Scientists and conservationists from the Zoo and Audubon PA continue to work with architects, building managers, glass manufacturers and the public to raise awareness of this global issue and implement solutions that will decrease bird collisions with glass.
During the spring of 2009, as an expansion of our work in Center City, Philadelphia, the Zoo and Audubon Pennsylvania organized a survey of bird collisions on the main campus of Temple University in conjunction with Temple’s Office of Sustainability, Grounds Department and interested students and faculty. Student volunteers were recruited to monitor 12 buildings that were believed to be among the most collision prone buildings on the main campus. A total of 53 birds representing 15 species were found over the course of three weeks during spring migration.
As a result of these findings, a student-led pilot study targeting a campus “collision hotspot” was conducted in the fall of 2010. Data was collected before and after a film matrix was applied over a large area of glass, demonstrating both the problem and the outcome of a solution.
In the fall of 2011, the Zoo and Audubon PA collaborated with Temple’s Tyler School of Art to engage Graphic & Interactive Design students in a semester long “Bird’s Eye View” design competition. Participating students developed aesthetically appealing patterns that could also be collision deterrents when placed on windows.
Working in tandem with their Office of Sustainability, the 2010 pilot study has expanded into different areas of Temple’s main Campus and continues to educate and engage students in working to protect migratory birds.
We’ve taken a variety of steps to reduce or eliminate bird strikes on Zoo grounds, where habitat reflections and transparency can both be issues. Similar to our Center City and Temple University studies, we have gathered data to identify places with the greatest number of collisions within the Zoo. Surveys were led by our keepers as part of their conservation work with the American Association of Zookeepers (AAZK).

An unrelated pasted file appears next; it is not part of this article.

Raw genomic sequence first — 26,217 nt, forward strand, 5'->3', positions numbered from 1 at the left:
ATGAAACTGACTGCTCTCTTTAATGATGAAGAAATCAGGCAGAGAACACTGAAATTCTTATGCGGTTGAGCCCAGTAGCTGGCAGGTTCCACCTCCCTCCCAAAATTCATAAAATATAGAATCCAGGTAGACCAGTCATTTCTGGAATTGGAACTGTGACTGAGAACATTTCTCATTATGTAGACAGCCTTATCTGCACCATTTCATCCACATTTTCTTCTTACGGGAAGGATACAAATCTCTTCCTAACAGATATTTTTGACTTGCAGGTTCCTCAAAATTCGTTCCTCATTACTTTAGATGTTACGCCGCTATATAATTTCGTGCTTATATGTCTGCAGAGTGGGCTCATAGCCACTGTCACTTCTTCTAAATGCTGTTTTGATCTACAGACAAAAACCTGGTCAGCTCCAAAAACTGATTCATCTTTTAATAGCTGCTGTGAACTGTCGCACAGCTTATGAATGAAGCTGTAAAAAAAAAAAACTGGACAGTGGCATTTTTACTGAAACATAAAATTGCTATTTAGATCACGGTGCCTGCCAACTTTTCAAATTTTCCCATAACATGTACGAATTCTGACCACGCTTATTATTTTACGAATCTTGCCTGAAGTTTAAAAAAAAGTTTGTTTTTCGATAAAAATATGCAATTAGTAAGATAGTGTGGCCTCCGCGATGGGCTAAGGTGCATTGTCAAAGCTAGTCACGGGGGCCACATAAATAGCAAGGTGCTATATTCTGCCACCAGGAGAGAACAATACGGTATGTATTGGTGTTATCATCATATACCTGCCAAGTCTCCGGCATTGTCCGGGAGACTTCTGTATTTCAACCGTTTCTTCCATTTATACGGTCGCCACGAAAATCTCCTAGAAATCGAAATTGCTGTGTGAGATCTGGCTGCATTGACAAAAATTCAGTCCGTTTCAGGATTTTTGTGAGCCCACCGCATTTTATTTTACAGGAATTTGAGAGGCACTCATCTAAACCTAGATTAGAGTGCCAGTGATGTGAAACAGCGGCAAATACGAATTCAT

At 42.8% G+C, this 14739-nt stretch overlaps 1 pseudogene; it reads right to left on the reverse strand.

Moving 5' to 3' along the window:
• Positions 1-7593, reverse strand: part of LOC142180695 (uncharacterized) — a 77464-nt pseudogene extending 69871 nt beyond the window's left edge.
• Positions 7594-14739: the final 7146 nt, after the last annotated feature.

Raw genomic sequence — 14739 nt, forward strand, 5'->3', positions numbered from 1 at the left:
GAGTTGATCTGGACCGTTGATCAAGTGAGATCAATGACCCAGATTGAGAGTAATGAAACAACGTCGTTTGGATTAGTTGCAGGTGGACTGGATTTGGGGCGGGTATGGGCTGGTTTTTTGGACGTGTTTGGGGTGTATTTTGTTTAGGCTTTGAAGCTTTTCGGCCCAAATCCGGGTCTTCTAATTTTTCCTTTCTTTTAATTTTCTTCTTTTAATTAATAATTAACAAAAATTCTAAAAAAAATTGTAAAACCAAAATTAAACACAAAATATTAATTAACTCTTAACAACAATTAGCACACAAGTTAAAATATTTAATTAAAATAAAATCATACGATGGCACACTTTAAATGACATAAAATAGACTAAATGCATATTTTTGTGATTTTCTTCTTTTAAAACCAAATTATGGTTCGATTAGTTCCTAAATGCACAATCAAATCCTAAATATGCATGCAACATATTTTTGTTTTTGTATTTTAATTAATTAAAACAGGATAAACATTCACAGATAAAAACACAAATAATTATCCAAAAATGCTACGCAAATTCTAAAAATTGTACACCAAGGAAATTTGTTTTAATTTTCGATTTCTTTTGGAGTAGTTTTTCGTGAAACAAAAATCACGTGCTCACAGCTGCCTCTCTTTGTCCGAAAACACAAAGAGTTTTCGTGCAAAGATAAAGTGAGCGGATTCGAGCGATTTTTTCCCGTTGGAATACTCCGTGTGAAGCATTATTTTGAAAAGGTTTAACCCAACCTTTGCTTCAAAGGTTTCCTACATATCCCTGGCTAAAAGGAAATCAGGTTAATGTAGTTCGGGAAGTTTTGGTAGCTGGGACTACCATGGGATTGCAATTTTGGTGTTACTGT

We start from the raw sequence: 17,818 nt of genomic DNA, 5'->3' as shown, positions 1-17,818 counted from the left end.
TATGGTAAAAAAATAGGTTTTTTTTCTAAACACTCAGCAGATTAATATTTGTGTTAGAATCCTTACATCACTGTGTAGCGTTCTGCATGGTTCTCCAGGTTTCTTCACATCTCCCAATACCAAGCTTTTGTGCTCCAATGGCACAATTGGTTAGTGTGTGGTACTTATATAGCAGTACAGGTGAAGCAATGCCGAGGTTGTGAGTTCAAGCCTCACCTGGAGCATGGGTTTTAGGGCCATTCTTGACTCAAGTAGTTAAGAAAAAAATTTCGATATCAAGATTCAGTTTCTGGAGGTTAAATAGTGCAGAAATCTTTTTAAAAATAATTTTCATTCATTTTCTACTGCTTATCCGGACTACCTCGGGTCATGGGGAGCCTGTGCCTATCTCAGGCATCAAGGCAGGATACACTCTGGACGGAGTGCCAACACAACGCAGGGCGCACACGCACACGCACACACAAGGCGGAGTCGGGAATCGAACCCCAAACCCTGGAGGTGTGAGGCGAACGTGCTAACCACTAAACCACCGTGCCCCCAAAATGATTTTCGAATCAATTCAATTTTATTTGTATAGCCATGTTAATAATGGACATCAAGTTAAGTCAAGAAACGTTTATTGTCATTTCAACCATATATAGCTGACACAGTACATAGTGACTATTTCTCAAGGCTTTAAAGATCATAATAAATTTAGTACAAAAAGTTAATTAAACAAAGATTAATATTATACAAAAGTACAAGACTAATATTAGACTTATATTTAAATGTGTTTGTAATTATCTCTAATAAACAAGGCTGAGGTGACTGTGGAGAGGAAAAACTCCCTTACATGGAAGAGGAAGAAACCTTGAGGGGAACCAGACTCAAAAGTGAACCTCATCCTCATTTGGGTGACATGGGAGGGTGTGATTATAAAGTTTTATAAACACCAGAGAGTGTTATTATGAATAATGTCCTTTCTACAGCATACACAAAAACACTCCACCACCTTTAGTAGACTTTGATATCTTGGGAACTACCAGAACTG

At “Bear Country,” you’ll find a horizontal-striped window film that alerts birds to the presence of glass in plenty of time to change course. Above the film is a patterned border that mimics the frosted glass in our McNeil Avian Center, where migration and bird-friendly action steps are a focal point.
The McNeil Avian Center utilizes a frosted glass pattern on all exterior windows and interior glass doors that our collection birds could have contact with and also features an educational film in “Migration Theatre” that tells the story of Otis, an endearing Baltimore oriole setting out on his first migration after hatching here in Fairmount Park.
Ornilux glass has replaced ordinary glass on the doors of a building with habitat reflection issues. Ornilux is a bird-friendly product that has a patterned UV-reflective coating designed to be visible to birds while remaining transparent to the human eye. This is so because birds can see a broader UV spectrum than people.
The Zoo and Audubon Pennsylvania also work with the American Bird Conservancy and the John Heinz National Wildlife Refuge at Tinicum to spread the word about bird collisions and to share ways you can help.